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Do surviving spouses have a right to a 401(k) or an IRA?

When choosing a beneficiary for a retirement plan, it’s important to understand how your spouse will be treated under the plan. Surviving spouses are treated differently under 401(k)s and IRAs. In general, 401(k) plans provide protections for surviving spouses that IRAs don’t. 401(k) plans are governed by a federal law known as ERISA. Under this law, a surviving spouse is the automatic beneficiary of a retirement plan. If an employee wants to name someone other than a spouse as a beneficiary, the spouse must consent to this in writing. (There are some exceptions; for example, the spouse may have to be married to the employee for a certain amount of time). IRAs are not governed by ERISA, however, so they don’t include the same protections for spouses. Importantly, this is true even if a 401(k) is rolled into an IRA.

In a recent legal case, a husband rolled his 401(k) into an IRA after he retired. He named his children as the IRA’s beneficiaries. After he died, his wife claimed that she was entitled to the account funds as his surviving spouse. She argued that because her husband had rolled his 401(k) into the IRA, she should receive the same protections that the 401(k) had given her. But a federal appeals court in California disagreed, deciding that IRAs aren’t governed by the ERISA rules even if the funds originated in a 401(k).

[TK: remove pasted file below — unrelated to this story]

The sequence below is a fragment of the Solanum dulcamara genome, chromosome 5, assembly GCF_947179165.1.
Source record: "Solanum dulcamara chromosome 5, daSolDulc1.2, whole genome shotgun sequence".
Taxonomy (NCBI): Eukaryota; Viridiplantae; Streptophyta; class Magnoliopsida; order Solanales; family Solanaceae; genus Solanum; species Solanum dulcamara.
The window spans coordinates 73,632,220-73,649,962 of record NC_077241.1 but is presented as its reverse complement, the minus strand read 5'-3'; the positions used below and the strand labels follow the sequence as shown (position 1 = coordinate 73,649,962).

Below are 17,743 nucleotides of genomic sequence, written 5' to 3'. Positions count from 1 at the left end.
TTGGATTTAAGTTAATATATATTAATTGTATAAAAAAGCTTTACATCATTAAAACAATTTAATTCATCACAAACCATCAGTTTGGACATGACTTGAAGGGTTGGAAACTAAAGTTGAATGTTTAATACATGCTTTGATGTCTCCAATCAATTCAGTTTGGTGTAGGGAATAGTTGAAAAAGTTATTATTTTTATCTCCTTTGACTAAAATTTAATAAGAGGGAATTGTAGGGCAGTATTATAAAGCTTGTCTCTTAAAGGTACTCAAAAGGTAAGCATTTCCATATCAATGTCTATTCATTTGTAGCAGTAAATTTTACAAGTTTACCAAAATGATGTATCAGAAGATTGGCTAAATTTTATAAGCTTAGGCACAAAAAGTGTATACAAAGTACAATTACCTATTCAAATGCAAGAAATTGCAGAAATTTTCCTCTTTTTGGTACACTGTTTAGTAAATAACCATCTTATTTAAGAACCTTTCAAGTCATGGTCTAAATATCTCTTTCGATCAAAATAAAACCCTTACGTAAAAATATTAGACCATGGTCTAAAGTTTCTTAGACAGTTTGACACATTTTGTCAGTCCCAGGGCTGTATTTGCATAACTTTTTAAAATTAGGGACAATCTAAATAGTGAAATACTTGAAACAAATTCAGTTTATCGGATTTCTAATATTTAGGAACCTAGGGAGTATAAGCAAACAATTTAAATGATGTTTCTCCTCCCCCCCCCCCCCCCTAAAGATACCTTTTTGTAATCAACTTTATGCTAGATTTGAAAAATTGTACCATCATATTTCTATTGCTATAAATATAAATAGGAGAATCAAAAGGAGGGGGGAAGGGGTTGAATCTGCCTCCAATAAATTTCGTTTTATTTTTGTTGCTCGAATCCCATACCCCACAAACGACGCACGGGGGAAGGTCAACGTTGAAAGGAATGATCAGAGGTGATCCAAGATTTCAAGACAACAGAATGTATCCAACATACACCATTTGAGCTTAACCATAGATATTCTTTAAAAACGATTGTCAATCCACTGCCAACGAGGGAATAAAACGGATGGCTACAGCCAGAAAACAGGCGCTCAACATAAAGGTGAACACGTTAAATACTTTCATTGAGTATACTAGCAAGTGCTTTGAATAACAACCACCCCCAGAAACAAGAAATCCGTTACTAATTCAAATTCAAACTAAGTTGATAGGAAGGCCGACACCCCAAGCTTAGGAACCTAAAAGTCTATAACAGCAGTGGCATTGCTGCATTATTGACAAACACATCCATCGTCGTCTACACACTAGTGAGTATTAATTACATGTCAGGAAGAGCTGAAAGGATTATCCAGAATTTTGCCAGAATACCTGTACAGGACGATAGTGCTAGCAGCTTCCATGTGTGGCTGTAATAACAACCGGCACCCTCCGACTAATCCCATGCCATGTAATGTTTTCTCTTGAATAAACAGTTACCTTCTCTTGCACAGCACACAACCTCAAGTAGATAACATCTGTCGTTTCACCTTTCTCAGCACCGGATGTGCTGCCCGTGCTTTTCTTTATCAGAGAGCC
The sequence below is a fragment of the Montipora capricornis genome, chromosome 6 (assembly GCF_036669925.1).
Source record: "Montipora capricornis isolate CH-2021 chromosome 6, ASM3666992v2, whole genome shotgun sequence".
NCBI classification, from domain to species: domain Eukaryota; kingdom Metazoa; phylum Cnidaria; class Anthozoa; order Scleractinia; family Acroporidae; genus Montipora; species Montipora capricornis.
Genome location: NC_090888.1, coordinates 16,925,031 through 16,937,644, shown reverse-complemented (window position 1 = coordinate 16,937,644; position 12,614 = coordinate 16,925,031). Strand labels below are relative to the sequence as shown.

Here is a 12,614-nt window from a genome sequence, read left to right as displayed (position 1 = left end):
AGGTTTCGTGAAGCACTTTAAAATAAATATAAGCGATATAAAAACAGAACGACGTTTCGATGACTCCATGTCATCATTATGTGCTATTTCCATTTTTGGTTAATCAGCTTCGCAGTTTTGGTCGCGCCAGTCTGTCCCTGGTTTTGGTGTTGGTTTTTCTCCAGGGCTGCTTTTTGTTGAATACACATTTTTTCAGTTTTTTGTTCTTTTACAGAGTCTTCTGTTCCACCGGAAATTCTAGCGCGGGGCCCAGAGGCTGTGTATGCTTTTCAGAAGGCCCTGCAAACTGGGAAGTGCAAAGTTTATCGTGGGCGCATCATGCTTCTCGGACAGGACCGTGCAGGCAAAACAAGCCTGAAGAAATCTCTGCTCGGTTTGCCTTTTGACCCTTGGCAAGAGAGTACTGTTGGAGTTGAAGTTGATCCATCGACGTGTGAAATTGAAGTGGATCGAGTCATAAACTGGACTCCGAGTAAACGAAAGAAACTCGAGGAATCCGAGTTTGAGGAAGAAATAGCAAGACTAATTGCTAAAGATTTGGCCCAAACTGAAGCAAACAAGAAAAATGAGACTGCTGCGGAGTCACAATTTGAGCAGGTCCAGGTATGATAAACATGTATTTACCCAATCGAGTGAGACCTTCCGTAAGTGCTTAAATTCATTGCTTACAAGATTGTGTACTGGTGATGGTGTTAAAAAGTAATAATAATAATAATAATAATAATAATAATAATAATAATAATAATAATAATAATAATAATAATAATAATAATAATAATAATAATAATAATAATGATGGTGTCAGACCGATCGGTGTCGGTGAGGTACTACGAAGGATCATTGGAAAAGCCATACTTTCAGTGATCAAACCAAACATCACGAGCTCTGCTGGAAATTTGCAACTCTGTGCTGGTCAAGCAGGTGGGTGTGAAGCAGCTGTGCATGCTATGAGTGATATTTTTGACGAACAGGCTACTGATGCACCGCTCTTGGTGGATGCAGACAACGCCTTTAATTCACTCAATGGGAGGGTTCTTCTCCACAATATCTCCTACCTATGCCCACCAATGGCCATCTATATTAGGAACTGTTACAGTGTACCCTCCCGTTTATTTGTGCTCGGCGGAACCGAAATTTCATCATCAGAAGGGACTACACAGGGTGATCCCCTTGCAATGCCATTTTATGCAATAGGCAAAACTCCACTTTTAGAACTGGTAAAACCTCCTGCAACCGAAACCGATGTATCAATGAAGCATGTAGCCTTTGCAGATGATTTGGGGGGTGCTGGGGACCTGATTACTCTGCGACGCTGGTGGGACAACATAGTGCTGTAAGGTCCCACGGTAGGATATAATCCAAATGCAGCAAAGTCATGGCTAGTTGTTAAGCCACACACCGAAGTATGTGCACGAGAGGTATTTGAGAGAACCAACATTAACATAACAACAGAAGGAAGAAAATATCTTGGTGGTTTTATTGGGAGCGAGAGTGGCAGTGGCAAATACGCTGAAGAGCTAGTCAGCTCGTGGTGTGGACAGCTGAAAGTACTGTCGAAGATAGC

If you have an IRA and you want your spouse to be its beneficiary, you have to specifically name the spouse as the beneficiary. If you have a 401(k) and want your spouse to be the beneficiary, it’s still a good idea to fill out a beneficiary designation form naming your spouse. And if you roll it over into an IRA, make sure you fill out a new beneficiary designation form. If you want someone other than your spouse to be the 401(k)’s beneficiary, you’ll need your spouse’s consent in writing.

In any case, whether you have a 401(k) or an IRA, it is important to regularly check your beneficiary designations to make sure they are current. And keep in mind that if your spouse won’t need all the assets in an IRA to live on, there may be ways to save taxes by naming someone else as a beneficiary or partial beneficiary.

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